By Sharon Omahen
University of Georgia
Frying a turkey can leave you with singed eyebrows and a fire truck in your driveway. But there's a reason deep-fried holiday birds are growing more popular.
"People who fry turkeys say it produces a moister turkey. And it's quicker," said Elizabeth Andress, a University of Georgia Extension Service food safety specialist.
"But in the eyes of safety experts," Andress said, "the typical propane-fueled turkey fryer is a major accident waiting to happen. There are definitely safety issues to consider."
Don't use too much oil
Concerns include the stability of the fryer, uninsulated pot handles and lids and the potential for oil spillovers and overheating.
A common cause of turkey-fryer accidents is filling the pot too full of oil, causing the oil to spill over when the turkey is placed in the pot. Aside from creating a mess, oil spillovers at cooking temperatures can cause severe burns.
To find the right amount of oil for your turkey, Andress suggests following these tips from the National Turkey Federation.
Before you marinate the turkey, put it in the fryer basket and place the basket in the pot. Add water until it reaches 1 to 2 inches above the turkey. Remove the turkey and measure the water level. Pour out the water and dry the pot.
"Consumer Reports recently evaluated a new electric indoor fryer that has added safety features such as better legs and temperature sensors for automatic shutoff," Andress said. "At least one model will hold up to a 14-pound turkey."
New electric fryer available
The new fryer is an electric deep-fryer designed strictly for indoor use, she said. Its safety features include a control panel with a built-in safety switch. If the panel isn't attached properly, the fryer won't work.
"It also has a temperature sensor that automatically shuts down the heating element if the oil gets hotter than 400 degrees Fahrenheit," she said. "Propane-fired turkey fryers can heat the oil until it bursts into flame."
Andress urges holiday chefs to be aware of food safety when frying turkeys.
"You have to be sure all the harmful bacteria have been killed," she said. "The only way to do this is to measure the temperature of the cooked turkey in several places with a food thermometer."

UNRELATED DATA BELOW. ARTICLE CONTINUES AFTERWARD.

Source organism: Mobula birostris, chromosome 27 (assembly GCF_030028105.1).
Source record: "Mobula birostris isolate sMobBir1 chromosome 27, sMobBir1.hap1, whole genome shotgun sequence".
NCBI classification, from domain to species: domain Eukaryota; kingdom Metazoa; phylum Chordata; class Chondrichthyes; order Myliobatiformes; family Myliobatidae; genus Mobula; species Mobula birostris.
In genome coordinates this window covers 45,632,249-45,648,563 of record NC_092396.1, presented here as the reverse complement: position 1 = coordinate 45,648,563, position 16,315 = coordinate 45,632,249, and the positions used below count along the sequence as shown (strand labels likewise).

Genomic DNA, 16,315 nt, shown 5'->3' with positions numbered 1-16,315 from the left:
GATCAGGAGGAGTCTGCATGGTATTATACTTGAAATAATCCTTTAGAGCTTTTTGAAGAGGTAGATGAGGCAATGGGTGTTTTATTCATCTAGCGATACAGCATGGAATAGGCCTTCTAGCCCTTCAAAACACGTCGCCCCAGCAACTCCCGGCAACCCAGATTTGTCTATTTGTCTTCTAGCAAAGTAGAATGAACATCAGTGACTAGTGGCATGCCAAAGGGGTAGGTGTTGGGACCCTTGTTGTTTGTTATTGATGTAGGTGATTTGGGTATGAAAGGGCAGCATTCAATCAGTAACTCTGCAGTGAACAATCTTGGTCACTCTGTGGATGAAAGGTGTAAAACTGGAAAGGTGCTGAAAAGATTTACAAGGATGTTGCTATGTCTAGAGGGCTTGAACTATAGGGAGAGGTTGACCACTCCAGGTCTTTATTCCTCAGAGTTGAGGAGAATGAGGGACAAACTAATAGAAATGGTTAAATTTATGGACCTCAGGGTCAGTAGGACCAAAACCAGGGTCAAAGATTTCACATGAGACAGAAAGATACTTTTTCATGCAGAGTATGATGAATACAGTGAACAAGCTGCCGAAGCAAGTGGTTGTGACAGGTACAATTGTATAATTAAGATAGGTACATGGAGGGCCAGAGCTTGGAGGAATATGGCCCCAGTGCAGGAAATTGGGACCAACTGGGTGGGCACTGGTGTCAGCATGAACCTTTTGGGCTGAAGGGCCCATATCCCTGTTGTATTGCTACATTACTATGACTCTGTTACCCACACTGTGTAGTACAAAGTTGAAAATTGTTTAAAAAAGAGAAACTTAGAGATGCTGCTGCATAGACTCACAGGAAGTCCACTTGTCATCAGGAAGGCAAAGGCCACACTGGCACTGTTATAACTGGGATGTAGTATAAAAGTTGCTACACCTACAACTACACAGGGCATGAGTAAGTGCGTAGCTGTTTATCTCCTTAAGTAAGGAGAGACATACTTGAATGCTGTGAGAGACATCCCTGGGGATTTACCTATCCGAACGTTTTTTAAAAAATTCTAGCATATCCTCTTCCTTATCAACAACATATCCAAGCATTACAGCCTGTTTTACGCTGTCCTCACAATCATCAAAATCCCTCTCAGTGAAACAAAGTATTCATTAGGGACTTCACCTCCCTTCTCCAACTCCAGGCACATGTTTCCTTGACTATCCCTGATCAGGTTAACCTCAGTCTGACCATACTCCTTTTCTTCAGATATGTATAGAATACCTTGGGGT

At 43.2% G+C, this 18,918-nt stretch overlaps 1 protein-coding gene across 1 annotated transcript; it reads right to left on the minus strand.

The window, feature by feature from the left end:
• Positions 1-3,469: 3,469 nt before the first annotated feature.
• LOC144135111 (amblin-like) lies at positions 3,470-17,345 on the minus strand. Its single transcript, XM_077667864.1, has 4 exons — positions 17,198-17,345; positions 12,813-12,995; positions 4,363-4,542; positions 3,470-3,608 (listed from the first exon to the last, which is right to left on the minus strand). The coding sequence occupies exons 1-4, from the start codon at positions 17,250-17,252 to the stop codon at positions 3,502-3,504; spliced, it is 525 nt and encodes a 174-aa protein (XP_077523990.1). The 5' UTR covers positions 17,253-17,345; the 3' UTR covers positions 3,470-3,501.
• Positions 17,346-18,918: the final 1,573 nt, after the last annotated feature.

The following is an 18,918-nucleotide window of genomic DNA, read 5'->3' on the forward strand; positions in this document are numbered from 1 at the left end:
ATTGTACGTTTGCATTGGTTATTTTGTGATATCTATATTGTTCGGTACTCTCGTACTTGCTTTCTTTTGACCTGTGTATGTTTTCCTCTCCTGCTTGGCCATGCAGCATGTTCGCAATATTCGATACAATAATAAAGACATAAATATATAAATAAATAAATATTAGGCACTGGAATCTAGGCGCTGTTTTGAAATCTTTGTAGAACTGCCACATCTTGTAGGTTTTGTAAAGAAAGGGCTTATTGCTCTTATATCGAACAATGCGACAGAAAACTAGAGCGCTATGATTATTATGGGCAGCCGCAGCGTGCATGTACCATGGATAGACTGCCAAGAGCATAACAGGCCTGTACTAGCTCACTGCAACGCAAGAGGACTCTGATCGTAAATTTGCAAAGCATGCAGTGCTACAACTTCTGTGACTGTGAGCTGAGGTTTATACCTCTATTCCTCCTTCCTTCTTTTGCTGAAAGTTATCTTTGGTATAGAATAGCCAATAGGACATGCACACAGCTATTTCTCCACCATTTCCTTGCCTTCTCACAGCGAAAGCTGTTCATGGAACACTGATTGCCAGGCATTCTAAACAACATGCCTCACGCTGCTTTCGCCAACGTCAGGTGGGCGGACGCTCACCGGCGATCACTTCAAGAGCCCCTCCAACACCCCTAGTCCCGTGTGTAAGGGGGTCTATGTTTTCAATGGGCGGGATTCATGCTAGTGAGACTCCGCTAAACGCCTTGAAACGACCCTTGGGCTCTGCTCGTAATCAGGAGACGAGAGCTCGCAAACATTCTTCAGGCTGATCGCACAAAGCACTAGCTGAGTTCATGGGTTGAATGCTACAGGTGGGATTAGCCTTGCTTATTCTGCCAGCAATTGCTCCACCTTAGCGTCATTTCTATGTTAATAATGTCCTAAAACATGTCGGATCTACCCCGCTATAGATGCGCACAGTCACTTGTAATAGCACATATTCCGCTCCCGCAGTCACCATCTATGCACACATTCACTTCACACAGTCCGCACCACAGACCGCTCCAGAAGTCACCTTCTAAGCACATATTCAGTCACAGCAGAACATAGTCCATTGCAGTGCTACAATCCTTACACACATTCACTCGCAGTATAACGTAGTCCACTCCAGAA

First, heat the oil to 365 to 375 degrees Fahrenheit. This usually takes 45 minutes to an hour.
Next, add your turkey and allow the oil to return to 365 to 375 degrees. Whole turkeys require about 3 minutes per pound to cook. To be sure your bird is safely cooked, she said, the temperature must reach 180 degrees in the innermost part of the thigh.
No matter which type of fryer you use, Andress recommends these safety steps:
* Use propane-fired turkey fryers outdoors, a safe distance from buildings and anything else that can burn.
* Never use turkey fryers on wooden decks or inside garages.
* Place the fryer on a flat surface to reduce the risk of accidental tipping.
* Never leave the fryer unattended. Most propane-fired units don't have thermostat controls.
* Never allow children or pets near the fryer while it's in use. Even after use, keep children and pets away -- the oil inside the pot can remain dangerously hot for hours.
* Don't overfill the fryer.
* Use well-insulated pot holders or oven mitts when touching the pot or lid handles. If possible, wear safety goggles to protect your eyes from oil splatter.
* Make sure the turkey is completely thawed. And be careful with marinades. Oil and water don't mix, and water causes oil to spill over, which could cause a fire or explosion hazard.
* Keep an all-purpose fire extinguisher nearby. And never use water to extinguish a grease fire. If the fire can't be managed with an all-purpose fire extinguisher, call 911 for help.
(Sharon Omahen is a news editor with the University of Georgia College of Agricultural and Environmental Sciences.)